The chain of custody procedure is intended to ensure that the sample is kept secure at all times and will stand up to the documentation requirements that may be associated with legal challenge. The chain of custody document identifies the location, transfer, and security of the sample from collection to disposal and provides documentation that identifies each person having true possession of the sample. Therefore, this chain of custody exists before and after a sample arrives at the laboratory.

Click here to download an Ana-Lab Chain of Custody form.

Click here to download an example of a properly filled out Chain of Custody form.

Click here to download the Standard Terms & Conditions Agreement


An important legal aspect of sampling and analysis is the 'chain of custody'. This is particularly the case when samples are collected on site and transferred to an analytical laboratory for testing. Results may be challenged in court if a clear chain of custody of the samples is not present.

This guidance note illustrates the concepts involved in securing a valid chain of custody for samples.


The essence of chains of custody is that the location and personnel responsible for test samples can be traced from the moment that the samples are taken to the time that the final results are reported to the client. This involves custody by the sampling team until the samples are relinquished, then transport by courier/etc. to the laboratory performing the analysis, and finally the chain of events within the laboratory leading to the reporting of the results.

There are three elements to consider:

1. Control of custody at site is normally achieved by a member of the sampling team being made responsible for the correct labeling and storage of samples. The samples, once taken, must be clearly identified and ideally sealed in such a way as to make tampering evident. Their storage must then be controlled and their storage environment be fit for purpose.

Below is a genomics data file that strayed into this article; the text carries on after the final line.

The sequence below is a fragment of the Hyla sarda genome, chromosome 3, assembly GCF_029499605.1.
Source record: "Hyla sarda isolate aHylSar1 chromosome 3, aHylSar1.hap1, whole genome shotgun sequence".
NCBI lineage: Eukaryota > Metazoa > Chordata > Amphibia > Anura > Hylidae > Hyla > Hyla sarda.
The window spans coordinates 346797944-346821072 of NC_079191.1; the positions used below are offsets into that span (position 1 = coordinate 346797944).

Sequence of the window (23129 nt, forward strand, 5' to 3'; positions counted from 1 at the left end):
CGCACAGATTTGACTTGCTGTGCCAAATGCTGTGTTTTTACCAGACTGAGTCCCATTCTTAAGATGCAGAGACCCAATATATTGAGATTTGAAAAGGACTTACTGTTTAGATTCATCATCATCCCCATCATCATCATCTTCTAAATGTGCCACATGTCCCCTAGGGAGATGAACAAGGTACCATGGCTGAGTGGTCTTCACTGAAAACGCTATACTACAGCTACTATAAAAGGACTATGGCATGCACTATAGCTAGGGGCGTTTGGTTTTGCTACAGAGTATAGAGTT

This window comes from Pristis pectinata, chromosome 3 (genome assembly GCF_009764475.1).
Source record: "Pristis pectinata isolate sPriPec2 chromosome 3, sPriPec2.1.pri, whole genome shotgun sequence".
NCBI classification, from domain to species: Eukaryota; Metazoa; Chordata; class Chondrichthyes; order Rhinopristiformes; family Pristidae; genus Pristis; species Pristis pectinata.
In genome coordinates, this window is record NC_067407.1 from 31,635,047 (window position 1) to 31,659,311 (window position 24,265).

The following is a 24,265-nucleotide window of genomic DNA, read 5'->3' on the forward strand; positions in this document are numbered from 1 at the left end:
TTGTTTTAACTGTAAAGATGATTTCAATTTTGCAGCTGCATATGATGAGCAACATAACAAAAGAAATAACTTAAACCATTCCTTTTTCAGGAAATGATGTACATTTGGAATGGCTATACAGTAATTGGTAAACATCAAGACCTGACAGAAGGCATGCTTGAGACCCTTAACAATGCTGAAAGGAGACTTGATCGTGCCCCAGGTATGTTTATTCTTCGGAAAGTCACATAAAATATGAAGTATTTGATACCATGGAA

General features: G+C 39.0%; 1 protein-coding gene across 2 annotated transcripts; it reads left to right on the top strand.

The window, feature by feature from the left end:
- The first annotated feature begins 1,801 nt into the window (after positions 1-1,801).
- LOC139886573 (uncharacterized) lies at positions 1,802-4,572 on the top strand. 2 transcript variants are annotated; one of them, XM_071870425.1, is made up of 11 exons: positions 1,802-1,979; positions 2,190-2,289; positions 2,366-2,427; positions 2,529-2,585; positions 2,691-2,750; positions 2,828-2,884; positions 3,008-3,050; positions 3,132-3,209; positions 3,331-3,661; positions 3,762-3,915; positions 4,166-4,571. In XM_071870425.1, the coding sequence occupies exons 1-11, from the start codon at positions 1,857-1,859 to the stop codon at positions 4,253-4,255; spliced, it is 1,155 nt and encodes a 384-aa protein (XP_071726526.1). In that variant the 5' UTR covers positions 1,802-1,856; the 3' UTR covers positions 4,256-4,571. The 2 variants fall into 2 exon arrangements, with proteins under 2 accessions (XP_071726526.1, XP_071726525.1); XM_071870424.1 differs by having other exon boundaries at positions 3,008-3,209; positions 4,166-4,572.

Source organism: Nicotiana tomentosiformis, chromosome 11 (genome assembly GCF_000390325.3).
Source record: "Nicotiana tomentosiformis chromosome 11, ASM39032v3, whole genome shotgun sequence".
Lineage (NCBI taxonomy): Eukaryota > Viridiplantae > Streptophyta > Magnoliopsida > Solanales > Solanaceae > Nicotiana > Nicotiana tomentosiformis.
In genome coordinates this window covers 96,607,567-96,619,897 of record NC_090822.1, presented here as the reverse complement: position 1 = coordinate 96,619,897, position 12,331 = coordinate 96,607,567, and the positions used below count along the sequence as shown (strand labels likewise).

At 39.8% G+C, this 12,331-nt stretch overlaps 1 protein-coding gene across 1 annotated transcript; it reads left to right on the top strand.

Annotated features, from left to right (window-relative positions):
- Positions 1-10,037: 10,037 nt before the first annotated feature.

2. Transport via a courier normally involves the completion of shipping notes that include brief descriptions of the samples. Couriers normally have good records of dates/times of receipt and delivery, including names/signatures of personnel involved.

3. Once in the laboratory, the custody of samples is normally very well controlled, as many samples from many different customers must be tested and reported correctly. There should be little reason for concern in this area.


The easiest way to standardize the chain of custody of test samples is to use a form similar to Ana-Lab's Chain of Custody. The content of the forms clearly identifies:

1. The name/address/telephone number of the customer.

2. Unique sample identifiers.

3. Clear instructions for the tests required upon the samples.

4. A section stating concisely the actual chain of custody of the samples. This includes provisions for the name of personnel, dates and times of relinquishment / receipt of the samples, etc.


Samples taken are then sealed prior to transport to the laboratory. These seals are designed to clearly identify any tampering with the samples prior to their arrival at the laboratory.